In Janet Fitch’s novel of an prisoner’s girlchild ping-ponging through L.A.’s foster care system, White Oleander, the protagonist, Astrid, does turns in a trailer park purgatory in Tujunga, an elegant but hellish home in Hollywood, and an idyllic, blissful haven in WEHO. When that, too, goes horrifically awry, she turns her nose up at a benign bourgeouis couple longing to house her and opts to move to Frogtown, the gritty ‘bottom’ of L.A., into a busted-up house full of hard-luck girls run by an amusingly pragmatic Russian immigrant. Her rationale is that she’s finally landed where she belongs – next to the freeway, in a part of L.A. no one comes to or cares about, amongst the rusted hulks of cars, the weedy lawns, and the permanent saccharine vapors from a nearby industrial bakery. It’s not that Astrid feels sorry for herself or has grown cynical; rather, it’s a case of her surrendering her dream of ever having a ‘normal’ family, of living behind a picket fence, and coming to terms with what is. She takes her place among the detritus by the river and makes the best of it until she’s ‘18 and out.‘ There is an odd sense of belonging on ramshackle Ripple Street that she never found, with any legitimacy, anywhere else.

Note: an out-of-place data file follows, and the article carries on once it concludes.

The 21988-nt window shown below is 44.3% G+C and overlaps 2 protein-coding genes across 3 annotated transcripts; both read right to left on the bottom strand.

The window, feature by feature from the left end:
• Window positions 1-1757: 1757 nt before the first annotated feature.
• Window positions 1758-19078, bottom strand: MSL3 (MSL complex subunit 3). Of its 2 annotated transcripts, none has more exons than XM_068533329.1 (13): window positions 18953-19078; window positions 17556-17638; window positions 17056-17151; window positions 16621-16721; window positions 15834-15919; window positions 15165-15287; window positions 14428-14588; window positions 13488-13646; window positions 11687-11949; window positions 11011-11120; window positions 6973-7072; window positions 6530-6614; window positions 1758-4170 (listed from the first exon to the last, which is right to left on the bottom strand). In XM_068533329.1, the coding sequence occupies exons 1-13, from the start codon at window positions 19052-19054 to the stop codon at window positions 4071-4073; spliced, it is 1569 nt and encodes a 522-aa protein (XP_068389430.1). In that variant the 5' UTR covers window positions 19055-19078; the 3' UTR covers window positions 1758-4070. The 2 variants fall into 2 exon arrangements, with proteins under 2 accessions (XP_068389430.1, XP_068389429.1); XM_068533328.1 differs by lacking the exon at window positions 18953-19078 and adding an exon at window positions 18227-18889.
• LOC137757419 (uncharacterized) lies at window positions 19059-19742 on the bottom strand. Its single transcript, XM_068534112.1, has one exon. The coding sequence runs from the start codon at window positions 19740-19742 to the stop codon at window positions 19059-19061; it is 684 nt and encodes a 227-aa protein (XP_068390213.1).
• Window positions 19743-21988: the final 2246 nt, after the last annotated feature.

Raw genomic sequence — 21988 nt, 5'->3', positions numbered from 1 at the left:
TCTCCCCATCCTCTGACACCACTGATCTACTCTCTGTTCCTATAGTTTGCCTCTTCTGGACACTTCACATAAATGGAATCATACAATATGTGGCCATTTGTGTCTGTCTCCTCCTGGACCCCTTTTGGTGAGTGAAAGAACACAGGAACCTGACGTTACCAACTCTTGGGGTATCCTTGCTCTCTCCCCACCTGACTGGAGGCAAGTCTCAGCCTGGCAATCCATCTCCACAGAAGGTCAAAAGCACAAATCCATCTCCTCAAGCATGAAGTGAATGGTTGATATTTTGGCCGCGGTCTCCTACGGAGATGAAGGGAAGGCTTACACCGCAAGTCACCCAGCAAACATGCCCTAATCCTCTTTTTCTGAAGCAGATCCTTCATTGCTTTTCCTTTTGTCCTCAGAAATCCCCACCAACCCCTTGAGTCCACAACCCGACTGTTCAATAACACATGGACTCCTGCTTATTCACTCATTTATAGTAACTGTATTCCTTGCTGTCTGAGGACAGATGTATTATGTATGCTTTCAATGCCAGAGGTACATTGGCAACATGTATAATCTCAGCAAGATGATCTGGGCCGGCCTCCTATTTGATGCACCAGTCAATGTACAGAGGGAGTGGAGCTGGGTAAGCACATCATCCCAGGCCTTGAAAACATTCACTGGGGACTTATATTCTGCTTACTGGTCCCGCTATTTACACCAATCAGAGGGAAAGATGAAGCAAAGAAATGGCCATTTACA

This came to me a few Sundays ago, as I was seized by a spell of particularly virulent existential ennui. Driving though an almost impossibly beautiful stretch of Marin County backroads, bucolic scenery everywhere, I heaved a deep sigh and thought, I don’t belong here, amongst all this beauty. I feel like a spectator. When I think of where my heart lies, it’s with my friends, and the hub of that wheel is L.A. My best friend lives in New York, but swears he’d move back to L.A. if I finally made the move. And the idea of the absurd freeways, the nuclear-orange sunsets, the cheap plastic surgery ads, and the jumbled apartment buildings felt, for a moment, eclipsed by my longing for home, for parakeets in palm trees and having breakfast with my homies on Sundays, and I had this weirdest, almost wordless sense of surrender, of handing myself over to the offshore oil rigs and the burning air and giving it up, this denial that I’m anything other than a SoCal beach girl who’s been living too long in this ivory tower we call the Bay Area, and of crying uncle and turning the key on a U-Haul headed down to the bottom of the bowl, where the sky might be toxic but the love is real.